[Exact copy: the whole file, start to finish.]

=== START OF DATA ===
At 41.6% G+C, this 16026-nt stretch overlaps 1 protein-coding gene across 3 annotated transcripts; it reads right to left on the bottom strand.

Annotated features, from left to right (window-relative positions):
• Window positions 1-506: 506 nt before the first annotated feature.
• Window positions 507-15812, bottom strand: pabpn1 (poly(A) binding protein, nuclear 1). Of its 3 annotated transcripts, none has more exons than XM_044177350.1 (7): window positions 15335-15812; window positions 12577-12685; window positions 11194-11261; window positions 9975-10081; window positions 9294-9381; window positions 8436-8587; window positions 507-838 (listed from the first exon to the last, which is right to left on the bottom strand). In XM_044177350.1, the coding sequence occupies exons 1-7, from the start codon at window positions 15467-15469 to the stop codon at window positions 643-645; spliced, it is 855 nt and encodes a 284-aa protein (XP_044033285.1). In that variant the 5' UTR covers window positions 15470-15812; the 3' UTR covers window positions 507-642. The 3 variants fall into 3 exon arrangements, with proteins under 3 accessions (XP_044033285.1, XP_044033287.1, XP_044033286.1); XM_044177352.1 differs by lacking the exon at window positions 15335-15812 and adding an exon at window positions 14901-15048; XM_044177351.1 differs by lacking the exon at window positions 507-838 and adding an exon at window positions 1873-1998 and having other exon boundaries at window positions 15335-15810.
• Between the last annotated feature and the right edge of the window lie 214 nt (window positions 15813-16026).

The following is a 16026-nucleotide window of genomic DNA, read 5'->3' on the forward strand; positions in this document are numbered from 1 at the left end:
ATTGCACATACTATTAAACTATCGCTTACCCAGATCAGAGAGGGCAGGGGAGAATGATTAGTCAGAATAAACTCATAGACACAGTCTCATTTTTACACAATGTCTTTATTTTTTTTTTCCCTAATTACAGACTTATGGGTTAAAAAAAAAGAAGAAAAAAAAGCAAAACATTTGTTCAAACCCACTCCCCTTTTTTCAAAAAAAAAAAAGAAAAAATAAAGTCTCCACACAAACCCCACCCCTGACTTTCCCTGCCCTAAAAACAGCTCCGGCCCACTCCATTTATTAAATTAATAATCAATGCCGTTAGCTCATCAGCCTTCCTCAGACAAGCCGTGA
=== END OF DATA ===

At 41.6% G+C, this 16026-nt stretch overlaps 1 protein-coding gene across 3 annotated transcripts; it reads right to left on the bottom strand.

Annotated features, from left to right (window-relative positions):
• Window positions 1-506: 506 nt before the first annotated feature.
• Window positions 507-15812, bottom strand: pabpn1 (poly(A) binding protein, nuclear 1). Of its 3 annotated transcripts, none has more exons than XM_044177350.1 (7): window positions 15335-15812; window positions 12577-12685; window positions 11194-11261; window positions 9975-10081; window positions 9294-9381; window positions 8436-8587; window positions 507-838 (listed from the first exon to the last, which is right to left on the bottom strand). In XM_044177350.1, the coding sequence occupies exons 1-7, from the start codon at window positions 15467-15469 to the stop codon at window positions 643-645; spliced, it is 855 nt and encodes a 284-aa protein (XP_044033285.1). In that variant the 5' UTR covers window positions 15470-15812; the 3' UTR covers window positions 507-642. The 3 variants fall into 3 exon arrangements, with proteins under 3 accessions (XP_044033285.1, XP_044033287.1, XP_044033286.1); XM_044177352.1 differs by lacking the exon at window positions 15335-15812 and adding an exon at window positions 14901-15048; XM_044177351.1 differs by lacking the exon at window positions 507-838 and adding an exon at window positions 1873-1998 and having other exon boundaries at window positions 15335-15810.
• Between the last annotated feature and the right edge of the window lie 214 nt (window positions 15813-16026).

The following is a 16026-nucleotide window of genomic DNA, read 5'->3' on the forward strand; positions in this document are numbered from 1 at the left end:
ATTGCACATACTATTAAACTATCGCTTACCCAGATCAGAGAGGGCAGGGGAGAATGATTAGTCAGAATAAACTCATAGACACAGTCTCATTTTTACACAATGTCTTTATTTTTTTTTTCCCTAATTACAGACTTATGGGTTAAAAAAAAAGAAGAAAAAAAAGCAAAACATTTGTTCAAACCCACTCCCCTTTTTTCAAAAAAAAAAAAGAAAAAATAAAGTCTCCACACAAACCCCACCCCTGACTTTCCCTGCCCTAAAAACAGCTCCGGCCCACTCCATTTATTAAATTAATAATCAATGCCGTTAGCTCATCAGCCTTCCTCAGACAAGCCGTGA